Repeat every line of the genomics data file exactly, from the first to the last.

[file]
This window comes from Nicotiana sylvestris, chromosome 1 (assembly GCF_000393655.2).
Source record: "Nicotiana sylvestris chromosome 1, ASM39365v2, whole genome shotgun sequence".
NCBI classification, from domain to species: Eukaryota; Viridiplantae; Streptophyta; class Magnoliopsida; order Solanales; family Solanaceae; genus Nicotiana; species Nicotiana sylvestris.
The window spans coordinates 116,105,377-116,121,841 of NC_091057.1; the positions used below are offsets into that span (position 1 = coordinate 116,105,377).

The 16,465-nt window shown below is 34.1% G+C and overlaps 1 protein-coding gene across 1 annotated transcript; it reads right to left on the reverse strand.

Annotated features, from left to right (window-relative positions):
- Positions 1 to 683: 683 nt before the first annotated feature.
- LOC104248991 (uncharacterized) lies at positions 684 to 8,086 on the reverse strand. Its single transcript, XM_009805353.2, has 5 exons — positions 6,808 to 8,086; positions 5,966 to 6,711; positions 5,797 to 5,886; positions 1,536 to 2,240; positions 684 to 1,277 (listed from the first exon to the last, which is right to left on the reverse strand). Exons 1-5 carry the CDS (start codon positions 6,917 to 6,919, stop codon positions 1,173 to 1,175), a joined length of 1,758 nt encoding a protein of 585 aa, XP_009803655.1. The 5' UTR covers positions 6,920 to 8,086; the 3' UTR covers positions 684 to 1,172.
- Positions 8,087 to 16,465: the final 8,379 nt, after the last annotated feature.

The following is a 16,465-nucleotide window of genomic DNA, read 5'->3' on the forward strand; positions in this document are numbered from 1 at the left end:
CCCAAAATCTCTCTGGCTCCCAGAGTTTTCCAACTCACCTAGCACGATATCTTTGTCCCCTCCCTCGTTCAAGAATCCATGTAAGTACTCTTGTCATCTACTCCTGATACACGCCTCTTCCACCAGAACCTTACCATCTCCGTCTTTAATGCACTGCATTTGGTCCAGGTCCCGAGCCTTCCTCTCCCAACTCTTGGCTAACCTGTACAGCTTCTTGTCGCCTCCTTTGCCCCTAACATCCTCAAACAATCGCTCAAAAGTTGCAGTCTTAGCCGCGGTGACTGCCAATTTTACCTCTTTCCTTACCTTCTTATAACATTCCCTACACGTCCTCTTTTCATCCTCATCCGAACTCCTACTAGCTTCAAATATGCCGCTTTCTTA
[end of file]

This window comes from Nicotiana sylvestris, chromosome 1 (assembly GCF_000393655.2).
Source record: "Nicotiana sylvestris chromosome 1, ASM39365v2, whole genome shotgun sequence".
NCBI classification, from domain to species: Eukaryota; Viridiplantae; Streptophyta; class Magnoliopsida; order Solanales; family Solanaceae; genus Nicotiana; species Nicotiana sylvestris.
The window spans coordinates 116,105,377-116,121,841 of NC_091057.1; the positions used below are offsets into that span (position 1 = coordinate 116,105,377).

The 16,465-nt window shown below is 34.1% G+C and overlaps 1 protein-coding gene across 1 annotated transcript; it reads right to left on the reverse strand.

Annotated features, from left to right (window-relative positions):
- Positions 1 to 683: 683 nt before the first annotated feature.
- LOC104248991 (uncharacterized) lies at positions 684 to 8,086 on the reverse strand. Its single transcript, XM_009805353.2, has 5 exons — positions 6,808 to 8,086; positions 5,966 to 6,711; positions 5,797 to 5,886; positions 1,536 to 2,240; positions 684 to 1,277 (listed from the first exon to the last, which is right to left on the reverse strand). Exons 1-5 carry the CDS (start codon positions 6,917 to 6,919, stop codon positions 1,173 to 1,175), a joined length of 1,758 nt encoding a protein of 585 aa, XP_009803655.1. The 5' UTR covers positions 6,920 to 8,086; the 3' UTR covers positions 684 to 1,172.
- Positions 8,087 to 16,465: the final 8,379 nt, after the last annotated feature.

The following is a 16,465-nucleotide window of genomic DNA, read 5'->3' on the forward strand; positions in this document are numbered from 1 at the left end:
CCCAAAATCTCTCTGGCTCCCAGAGTTTTCCAACTCACCTAGCACGATATCTTTGTCCCCTCCCTCGTTCAAGAATCCATGTAAGTACTCTTGTCATCTACTCCTGATACACGCCTCTTCCACCAGAACCTTACCATCTCCGTCTTTAATGCACTGCATTTGGTCCAGGTCCCGAGCCTTCCTCTCCCAACTCTTGGCTAACCTGTACAGCTTCTTGTCGCCTCCTTTGCCCCTAACATCCTCAAACAATCGCTCAAAAGTTGCAGTCTTAGCCGCGGTGACTGCCAATTTTACCTCTTTCCTTACCTTCTTATAACATTCCCTACACGTCCTCTTTTCATCCTCATCCGAACTCCTACTAGCTTCAAATATGCCGCTTTCTTA